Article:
The "love hormone" that is released during sex, childbirth and breastfeeding could be the answer to treating eating disorders, scientists have said.
Oxytocin, which is thought to help a mother bond with her baby, has already been suggested as a treatment for some psychiatric disorders, including social anxiety in people with autism.
Patients with anorexia nervosa were found to be less fixated on food and body image after being given a dose of the hormone, according to small studies by scientists in the UK and Korea.
In the first of two recent studies, 31 patients with anorexia - and 33 people without the condition - were given either a dose of oxytocin, or a placebo.
They then looked at images depicting high and low calorie foods, and different body shapes.
Anorexics have previously been found to focus for longer on "negative" images, such as people who are overweight.
But the research, which was published in the journal Psychoneuroendocrinology, found that after taking oxytocin, they were less likely to do so.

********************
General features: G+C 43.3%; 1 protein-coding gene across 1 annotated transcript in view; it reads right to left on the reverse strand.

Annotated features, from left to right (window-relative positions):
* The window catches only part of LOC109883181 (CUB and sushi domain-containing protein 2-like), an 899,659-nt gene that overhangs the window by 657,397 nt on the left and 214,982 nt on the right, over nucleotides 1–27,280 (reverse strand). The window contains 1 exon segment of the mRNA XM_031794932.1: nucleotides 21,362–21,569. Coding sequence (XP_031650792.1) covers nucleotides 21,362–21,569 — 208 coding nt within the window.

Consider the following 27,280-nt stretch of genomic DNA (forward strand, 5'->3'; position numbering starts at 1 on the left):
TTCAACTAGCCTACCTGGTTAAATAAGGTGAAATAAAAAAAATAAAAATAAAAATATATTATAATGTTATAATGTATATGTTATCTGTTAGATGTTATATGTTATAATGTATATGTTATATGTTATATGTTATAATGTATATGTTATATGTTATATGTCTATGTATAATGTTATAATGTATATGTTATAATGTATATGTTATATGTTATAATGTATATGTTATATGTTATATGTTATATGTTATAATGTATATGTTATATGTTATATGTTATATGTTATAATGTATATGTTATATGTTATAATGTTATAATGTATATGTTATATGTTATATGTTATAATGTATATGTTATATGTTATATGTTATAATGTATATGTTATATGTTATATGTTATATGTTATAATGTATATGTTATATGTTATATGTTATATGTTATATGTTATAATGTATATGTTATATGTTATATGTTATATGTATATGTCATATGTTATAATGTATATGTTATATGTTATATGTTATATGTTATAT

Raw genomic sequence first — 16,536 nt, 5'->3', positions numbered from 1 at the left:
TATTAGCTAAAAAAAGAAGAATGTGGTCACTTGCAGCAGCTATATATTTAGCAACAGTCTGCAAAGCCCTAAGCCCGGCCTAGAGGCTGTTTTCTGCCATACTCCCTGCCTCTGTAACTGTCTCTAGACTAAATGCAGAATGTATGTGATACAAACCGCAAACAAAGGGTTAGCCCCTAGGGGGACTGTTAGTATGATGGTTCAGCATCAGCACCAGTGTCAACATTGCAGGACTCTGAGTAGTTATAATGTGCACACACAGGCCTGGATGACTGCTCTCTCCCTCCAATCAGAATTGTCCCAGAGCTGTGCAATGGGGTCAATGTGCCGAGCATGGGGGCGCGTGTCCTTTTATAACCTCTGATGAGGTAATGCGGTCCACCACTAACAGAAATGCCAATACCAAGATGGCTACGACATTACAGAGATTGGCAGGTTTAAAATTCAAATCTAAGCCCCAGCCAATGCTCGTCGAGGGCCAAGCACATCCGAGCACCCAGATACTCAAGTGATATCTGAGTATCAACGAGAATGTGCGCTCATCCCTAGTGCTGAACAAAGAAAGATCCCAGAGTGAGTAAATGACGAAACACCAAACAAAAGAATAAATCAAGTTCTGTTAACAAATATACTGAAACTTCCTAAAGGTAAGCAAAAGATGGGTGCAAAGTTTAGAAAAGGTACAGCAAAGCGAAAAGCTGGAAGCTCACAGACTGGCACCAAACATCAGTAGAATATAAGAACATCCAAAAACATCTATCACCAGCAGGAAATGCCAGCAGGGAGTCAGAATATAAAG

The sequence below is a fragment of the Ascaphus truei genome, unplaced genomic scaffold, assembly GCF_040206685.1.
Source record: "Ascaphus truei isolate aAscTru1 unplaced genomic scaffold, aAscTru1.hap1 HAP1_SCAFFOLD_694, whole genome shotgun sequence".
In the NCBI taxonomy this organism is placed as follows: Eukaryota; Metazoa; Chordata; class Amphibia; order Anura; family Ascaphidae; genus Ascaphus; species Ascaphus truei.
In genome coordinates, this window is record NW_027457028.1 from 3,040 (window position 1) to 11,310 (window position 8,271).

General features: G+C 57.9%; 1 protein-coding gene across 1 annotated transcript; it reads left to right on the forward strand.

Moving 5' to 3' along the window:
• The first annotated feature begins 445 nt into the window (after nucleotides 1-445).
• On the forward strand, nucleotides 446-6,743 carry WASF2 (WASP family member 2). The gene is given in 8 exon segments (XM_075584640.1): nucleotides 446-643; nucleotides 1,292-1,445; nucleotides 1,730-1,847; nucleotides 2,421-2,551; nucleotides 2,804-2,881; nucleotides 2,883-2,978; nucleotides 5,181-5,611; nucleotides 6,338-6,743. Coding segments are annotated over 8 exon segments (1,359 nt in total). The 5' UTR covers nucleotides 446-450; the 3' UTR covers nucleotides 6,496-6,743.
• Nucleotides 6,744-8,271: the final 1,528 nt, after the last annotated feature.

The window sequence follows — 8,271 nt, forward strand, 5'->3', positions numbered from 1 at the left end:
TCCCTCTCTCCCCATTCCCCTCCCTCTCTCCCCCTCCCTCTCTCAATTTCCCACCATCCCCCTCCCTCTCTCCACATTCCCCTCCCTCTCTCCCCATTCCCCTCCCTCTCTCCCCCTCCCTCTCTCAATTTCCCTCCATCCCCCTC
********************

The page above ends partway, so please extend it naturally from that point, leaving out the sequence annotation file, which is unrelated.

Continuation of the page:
Another study, published in the journal PLOS ONE, found that people with the eating disorder - which has been linked to a heightened perception of threat - were less likely to focus on facial expressions of disgust or anger after a dose of the hormone.
Research in Australia also found that people given doses of oxytocin over a period of four weeks were less concerned with weight and shape.
Professor Janet Treasure, from King's College London's Institute of Psychiatry, who led both studies, said the findings were "hugely exciting".
Her colleague, Professor Youl-Ri Kim, from Inje University in Seoul, South Korea, said that the research suggested the potential for a "novel, ground-breaking treatment option for patients with anorexia," which is thought to affect around one in every 150 teenage girls in the UK.
But eating disorder charities have warned that the findings are still a "long way from becoming a useable treatment".
Leanne Thorndyke, of eating disorders charity Beat, told the BBC: "Eating disorders are complex, and a number of risk factors need to combine to increase the likelihood that any one individual develops the condition.
"Brain chemistry and hormonal factors are part of the mix, with adrenalin, dopamine and the various appetite regulating hormones such as ghrelin being active areas for researchers as well as this research looking at the hormone oxytocin.
"We know that there is much that still needs to be understood about the biological basis for eating disorders.
"We are hopeful that this research will lead to a new, effective treatments being designed, but it is early days yet."Reuse content